Coronavirus (COVID-19) Health and Safety Guide
ASERT has put together some resources for those with autism and those who care for people with autism relating to the current Coronavirus outbreak.
My parents have been married for almost 41 years. My husband’s parents have been married for almost 30. I’m the youngest of four and he’s an only child. Both sets of parents have had their ups and downs that impacted him and I in different ways. Arguments got resolved differently, giving each of us different perspectives on how to solve our own. Some of these ways were healthy, while others may not have been.
My point here is that our lives were very different growing up. It is now our job to navigate our relationship as a married couple while trying to react in the right ways and NOT the wrong ones. That can be really hard sometimes, because we’re human and we have emotions. It can be especially hard for me because of the autistic diagnosis. Sometimes I’ll say something that I intended to be sarcastic or a joke and my husband will take offense and expect me to apologize. (I should mention that we’re both stubborn and that this is NOT helpful!)
Also, he and I have different ways of processing post-argument. He wants to talk right away while I need time away to figure out the thoughts in my head and separate them from the other stimuli happening around me. This usually ends up making the argument that much bigger because we then have an argument about the fact that I can’t talk about whatever argument we just had right away. Sometimes, towards the end, I’m not even sure how the argument started because we landed somewhere completely differently.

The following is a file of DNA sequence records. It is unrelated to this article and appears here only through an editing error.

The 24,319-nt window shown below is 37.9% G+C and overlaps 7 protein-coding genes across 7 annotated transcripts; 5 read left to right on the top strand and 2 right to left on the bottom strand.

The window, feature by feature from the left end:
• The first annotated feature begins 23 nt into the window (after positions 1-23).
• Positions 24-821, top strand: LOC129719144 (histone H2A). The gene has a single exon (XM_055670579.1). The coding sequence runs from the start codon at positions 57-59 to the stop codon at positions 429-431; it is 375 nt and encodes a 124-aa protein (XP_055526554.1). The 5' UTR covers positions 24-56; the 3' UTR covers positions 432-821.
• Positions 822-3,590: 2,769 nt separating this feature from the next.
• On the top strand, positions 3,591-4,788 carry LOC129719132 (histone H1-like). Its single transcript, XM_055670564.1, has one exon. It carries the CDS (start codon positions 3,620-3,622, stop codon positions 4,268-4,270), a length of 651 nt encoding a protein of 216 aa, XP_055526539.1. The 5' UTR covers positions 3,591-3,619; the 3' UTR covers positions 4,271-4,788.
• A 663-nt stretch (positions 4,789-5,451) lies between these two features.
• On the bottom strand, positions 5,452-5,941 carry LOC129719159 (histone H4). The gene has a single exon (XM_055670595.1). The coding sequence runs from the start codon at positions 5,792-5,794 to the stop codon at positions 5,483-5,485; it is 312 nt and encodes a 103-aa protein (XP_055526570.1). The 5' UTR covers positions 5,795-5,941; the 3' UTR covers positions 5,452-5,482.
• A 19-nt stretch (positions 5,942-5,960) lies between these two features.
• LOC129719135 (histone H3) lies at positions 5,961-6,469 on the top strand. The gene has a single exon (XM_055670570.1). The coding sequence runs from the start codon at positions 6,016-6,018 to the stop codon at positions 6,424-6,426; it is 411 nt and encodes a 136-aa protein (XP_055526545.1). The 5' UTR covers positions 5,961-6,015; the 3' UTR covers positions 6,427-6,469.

As a married couple, part of the journey is creating your own path together. Taking the things that you’ve both learned and observed over the years and molding your relationship around that. Finding out what works for the both of you together. You need to talk to each other and make decisions as a team. There’s two of you to think about now. That might be hard for someone on the spectrum who is used to their routines and who doesn’t like change. Some of us may have been doing the same things day in and day out since we could remember. To have someone come in and just change everything that we do on a daily basis is really, really hard. If your partner is resistant to change, try easing them in by talking about it before it’s going to happen. I can deal with change if it was my idea. On the other hand, sometimes it makes me physically uncomfortable.
In summary, relationships are hard and marriage is harder. If you add in that one of you is on the autism spectrum, things might get even harder. I don’t think either my husband or I are ever going to be done learning how to do this. The important thing is that we stick together.
Stay weird, readers!